You can't put a price on safety
03 June 2015
Richard Eady, director of electronic airflow control and monitor manufacturer and consultant, Temperature Electronics Ltd (TEL) says the installation of reliable health and safety equipment doesn’t have to cost the earth.
The health cost of air pollution is a high profile issue. In November, the European environment agency (EEA) published a report ranking Britain as the third highest European contributor to air pollution. The cost of this pollution to the NHS and the wider British economy is, it claimed, a headline grabbing £10billion a year.
The majority of news stories relating to the health implications of air pollution focus on outdoor pollution generated by power stations, factories and vehicles. Yet indoor pollution also contributes to respiratory diseases, along with heart diseases and cancers.
According to Dr Gary Fuller, an air pollution scientist at King's College London, we spend around 90% of our time indoors, but relatively little attention is paid to indoor air quality. Being indoors can offer some protection from outdoor air pollutants, but is can also expose us to other pollution sources.
Those working in laboratories and some manufacturing environments are particularly at risk to internal air pollution, in the form of chemical vapours and larger airborne particles. To this end, millions of pounds are spent in these sectors on health and safety equipment designed to offer respiratory protection.
Yet evidence suggests that not all equipment offers reliable respiratory protection. In December, a Health and Safety Executive (HSE) report published in the Guardian newspaper revealed that UK based high security laboratories handling the most dangerous viruses and bacteria have reported more than 100 accidents or near misses to safety regulators in the past five years. Over 70 of the incidents at government, university and hospital laboratories were serious enough to merit HSE investigation.
Professor Richard Ebright, a US biosafety expert at Rutgers University in New Jersey who reviewed the reports for the Guardian, concluded that while many of the incidents were the result of human error, others were the result of equipment failure.
At one high security laboratory, a world class centre for animal virus surveillance, the failure of a ventilation system, and also of the alarm that should have warned staff of the danger, resulted in eight breaches of safety legislation over a three month period.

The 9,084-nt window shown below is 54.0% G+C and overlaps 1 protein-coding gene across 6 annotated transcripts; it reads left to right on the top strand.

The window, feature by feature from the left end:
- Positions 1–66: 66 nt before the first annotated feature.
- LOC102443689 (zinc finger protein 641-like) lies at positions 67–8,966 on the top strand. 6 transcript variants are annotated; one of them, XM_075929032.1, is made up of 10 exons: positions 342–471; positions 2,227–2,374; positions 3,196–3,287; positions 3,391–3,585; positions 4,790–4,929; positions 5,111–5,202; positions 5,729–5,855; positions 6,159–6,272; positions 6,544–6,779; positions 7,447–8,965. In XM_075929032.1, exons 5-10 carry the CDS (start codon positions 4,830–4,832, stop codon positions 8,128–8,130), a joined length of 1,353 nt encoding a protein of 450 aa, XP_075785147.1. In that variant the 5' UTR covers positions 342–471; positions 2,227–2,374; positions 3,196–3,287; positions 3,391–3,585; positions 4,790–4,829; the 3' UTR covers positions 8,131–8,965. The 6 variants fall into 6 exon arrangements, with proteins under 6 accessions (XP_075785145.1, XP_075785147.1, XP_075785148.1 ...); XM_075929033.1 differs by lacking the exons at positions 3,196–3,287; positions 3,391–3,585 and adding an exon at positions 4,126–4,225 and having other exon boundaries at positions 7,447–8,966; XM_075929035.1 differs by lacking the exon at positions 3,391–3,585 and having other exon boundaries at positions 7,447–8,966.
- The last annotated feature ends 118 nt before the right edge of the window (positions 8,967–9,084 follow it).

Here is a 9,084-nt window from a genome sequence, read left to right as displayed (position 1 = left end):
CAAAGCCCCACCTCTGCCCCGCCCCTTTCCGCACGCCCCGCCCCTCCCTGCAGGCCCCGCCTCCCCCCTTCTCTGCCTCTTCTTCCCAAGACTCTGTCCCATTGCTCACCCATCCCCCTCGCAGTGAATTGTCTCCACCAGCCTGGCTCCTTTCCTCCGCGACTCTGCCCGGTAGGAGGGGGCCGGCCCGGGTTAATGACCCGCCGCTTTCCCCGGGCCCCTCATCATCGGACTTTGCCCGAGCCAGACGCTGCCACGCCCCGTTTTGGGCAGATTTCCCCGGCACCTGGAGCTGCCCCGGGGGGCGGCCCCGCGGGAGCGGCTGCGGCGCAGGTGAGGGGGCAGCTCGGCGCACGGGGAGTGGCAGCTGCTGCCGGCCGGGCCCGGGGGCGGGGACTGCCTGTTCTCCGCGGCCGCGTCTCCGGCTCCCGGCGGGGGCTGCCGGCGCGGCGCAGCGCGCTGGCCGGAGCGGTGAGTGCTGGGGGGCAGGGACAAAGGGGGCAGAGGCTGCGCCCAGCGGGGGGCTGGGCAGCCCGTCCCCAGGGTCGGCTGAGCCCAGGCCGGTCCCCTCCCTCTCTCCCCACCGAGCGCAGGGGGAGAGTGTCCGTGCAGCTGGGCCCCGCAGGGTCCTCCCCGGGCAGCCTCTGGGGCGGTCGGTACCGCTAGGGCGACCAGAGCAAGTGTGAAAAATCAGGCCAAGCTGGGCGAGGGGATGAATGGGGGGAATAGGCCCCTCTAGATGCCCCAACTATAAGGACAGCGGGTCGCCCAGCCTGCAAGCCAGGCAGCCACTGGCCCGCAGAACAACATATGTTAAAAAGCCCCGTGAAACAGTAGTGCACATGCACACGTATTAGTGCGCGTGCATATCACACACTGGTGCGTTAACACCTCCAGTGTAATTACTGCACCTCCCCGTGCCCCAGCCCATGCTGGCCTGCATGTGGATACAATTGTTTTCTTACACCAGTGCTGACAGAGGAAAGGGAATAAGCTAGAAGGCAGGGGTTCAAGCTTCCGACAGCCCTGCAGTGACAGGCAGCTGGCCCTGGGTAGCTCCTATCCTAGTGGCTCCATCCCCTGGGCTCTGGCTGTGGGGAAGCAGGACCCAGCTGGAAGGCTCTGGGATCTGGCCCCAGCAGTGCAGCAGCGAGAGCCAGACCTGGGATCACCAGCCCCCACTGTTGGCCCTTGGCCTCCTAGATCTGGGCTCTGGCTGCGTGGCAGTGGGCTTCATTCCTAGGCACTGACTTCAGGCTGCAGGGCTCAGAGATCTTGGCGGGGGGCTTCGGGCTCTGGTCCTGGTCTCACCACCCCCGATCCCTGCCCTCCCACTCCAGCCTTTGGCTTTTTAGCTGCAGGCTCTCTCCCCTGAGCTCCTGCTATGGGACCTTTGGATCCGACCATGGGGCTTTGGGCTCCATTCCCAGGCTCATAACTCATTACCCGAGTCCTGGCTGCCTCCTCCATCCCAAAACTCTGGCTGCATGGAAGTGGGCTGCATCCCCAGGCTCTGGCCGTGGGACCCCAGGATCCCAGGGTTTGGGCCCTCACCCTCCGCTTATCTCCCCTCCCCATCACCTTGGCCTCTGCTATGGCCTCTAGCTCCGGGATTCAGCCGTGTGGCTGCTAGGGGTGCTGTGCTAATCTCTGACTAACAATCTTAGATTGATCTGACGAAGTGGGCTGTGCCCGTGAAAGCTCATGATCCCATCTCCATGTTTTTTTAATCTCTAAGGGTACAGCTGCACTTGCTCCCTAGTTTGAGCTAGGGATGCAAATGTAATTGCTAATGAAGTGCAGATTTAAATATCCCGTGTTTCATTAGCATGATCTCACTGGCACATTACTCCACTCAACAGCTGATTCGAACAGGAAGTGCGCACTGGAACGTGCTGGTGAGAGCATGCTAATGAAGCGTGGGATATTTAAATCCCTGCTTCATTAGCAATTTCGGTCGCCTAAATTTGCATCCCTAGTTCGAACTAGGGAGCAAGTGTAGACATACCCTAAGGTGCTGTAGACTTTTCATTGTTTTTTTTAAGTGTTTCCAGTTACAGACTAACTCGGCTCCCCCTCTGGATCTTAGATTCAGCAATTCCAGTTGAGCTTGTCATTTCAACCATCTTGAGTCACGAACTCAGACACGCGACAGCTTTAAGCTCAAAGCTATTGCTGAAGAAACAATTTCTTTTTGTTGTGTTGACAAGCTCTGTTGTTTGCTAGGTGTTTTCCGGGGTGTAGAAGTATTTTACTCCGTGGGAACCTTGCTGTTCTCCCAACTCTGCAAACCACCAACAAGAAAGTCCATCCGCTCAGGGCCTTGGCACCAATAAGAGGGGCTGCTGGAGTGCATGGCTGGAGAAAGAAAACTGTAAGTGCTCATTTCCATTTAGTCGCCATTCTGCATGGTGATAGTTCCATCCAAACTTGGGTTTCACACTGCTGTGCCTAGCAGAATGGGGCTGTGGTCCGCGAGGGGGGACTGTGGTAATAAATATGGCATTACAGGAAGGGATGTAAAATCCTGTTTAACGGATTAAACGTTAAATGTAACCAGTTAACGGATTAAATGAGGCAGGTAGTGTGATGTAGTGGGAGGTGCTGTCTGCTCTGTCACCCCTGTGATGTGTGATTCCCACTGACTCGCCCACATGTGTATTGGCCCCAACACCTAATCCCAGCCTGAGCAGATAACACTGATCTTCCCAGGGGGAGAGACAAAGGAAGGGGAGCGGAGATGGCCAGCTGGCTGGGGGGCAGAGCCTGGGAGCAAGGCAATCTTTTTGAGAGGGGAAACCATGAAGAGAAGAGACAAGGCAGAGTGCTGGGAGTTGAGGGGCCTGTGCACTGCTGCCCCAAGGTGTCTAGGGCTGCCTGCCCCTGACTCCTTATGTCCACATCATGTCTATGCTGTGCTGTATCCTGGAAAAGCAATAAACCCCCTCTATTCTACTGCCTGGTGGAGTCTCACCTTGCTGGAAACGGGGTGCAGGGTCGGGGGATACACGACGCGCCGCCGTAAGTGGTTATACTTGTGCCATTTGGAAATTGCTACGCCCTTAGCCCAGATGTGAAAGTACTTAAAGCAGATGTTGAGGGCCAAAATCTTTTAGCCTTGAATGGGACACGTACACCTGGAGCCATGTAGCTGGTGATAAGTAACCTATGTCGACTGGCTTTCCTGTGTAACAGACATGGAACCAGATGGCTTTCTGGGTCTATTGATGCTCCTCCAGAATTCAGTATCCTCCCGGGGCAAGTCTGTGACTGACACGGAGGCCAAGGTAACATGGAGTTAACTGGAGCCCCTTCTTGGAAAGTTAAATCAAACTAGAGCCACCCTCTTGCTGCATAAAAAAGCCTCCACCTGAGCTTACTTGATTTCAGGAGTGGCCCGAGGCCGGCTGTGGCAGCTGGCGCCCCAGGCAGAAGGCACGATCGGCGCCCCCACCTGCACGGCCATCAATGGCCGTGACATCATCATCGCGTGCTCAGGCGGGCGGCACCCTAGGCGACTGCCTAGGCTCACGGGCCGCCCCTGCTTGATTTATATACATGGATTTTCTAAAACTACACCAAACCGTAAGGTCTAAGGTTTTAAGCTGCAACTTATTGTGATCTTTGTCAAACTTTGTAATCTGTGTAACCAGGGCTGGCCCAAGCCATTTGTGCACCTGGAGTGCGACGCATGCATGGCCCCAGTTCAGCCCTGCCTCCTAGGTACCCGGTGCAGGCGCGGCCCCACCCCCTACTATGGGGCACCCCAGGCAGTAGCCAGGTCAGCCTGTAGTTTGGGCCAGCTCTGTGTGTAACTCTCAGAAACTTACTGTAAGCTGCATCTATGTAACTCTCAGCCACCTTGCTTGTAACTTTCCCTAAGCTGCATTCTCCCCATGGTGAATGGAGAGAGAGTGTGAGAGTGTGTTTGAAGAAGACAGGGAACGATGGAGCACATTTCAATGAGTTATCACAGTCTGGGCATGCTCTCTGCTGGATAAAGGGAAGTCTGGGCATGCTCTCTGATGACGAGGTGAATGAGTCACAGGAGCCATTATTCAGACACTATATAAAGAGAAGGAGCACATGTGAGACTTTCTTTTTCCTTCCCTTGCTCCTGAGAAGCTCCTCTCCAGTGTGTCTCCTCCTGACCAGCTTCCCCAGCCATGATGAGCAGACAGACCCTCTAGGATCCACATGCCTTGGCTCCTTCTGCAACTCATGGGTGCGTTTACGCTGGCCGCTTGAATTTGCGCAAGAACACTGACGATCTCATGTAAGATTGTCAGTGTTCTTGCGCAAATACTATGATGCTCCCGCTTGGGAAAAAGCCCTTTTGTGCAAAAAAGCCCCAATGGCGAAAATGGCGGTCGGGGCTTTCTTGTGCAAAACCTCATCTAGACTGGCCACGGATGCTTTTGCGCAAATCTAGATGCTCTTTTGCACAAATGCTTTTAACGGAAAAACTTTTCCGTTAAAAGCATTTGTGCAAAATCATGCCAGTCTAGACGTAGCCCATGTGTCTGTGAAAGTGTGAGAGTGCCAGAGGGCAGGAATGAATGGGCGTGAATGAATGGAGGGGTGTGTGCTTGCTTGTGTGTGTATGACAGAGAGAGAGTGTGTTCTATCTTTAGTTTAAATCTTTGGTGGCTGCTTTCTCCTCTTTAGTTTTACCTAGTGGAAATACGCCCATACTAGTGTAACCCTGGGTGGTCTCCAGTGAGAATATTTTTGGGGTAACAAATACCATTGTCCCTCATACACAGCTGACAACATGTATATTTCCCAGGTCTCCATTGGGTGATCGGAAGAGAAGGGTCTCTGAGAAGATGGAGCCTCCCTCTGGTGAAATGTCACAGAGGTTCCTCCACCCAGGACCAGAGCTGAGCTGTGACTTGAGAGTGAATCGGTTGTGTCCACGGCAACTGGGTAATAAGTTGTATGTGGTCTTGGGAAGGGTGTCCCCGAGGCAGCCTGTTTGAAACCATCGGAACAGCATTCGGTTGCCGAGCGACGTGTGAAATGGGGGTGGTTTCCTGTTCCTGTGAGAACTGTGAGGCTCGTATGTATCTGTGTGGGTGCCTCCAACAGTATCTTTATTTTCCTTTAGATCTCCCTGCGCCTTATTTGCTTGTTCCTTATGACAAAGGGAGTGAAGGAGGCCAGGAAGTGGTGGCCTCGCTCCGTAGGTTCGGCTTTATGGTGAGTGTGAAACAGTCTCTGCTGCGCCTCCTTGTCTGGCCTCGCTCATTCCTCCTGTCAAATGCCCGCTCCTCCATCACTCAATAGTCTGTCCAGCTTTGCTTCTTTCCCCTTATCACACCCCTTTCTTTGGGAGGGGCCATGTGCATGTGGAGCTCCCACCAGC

Accidents happen, even in the best facilities, but careful investment in the right equipment can help to minimise the risk. The installation of airflow and ventilation monitors designed to alert operators to potential problems before safety is actually threatened are vital.
Of course you can’t put a price on safety, but the installation of reliable health and safety equipment doesn’t have to cost the earth.
TEL recently undertook an award winning sustainable health and safety project for the University of Reading, upgrading its science laboratory fume cupboards, which are used to limit exposure to hazardous or toxic fumes, vapours and dusts.
The winner of the 2014 Sustainability Leaders Energy Efficiency award, Reading’s Delivering Science Laboratory Safety and Comfort Sustainably involved fitting variable airflow (VAV) controllers to existing fume cupboards; the cupboards now automatically adjust the supply of clean air according to need, reducing the volume of air extracted when the cupboards are not in use.
As well as being on track to save the institution 343 tCo2 annually, taking it towards its 2016 35% carbon reduction target, the health and safety upgrade is set to save £80,000 in annual energy bills, paying for itself in under three years.
TEL’s airflow controls and monitors are used in thousands of laboratories and manufacturing settings across the world. Last year, it launched a local exhaust ventilation (LEV) monitor for use in both contexts, designed to allow employers to comply with legal requirements to ensure that their LEV systems always work effectively, reliably cleaning the air to protect workers’ respiratory systems.
The monitor features a pressure cell which triggers an alarm if airflow begins to fall, alerting operators to potential problems, allowing them to take prompt action to remedy the issue before employee safety is threatened.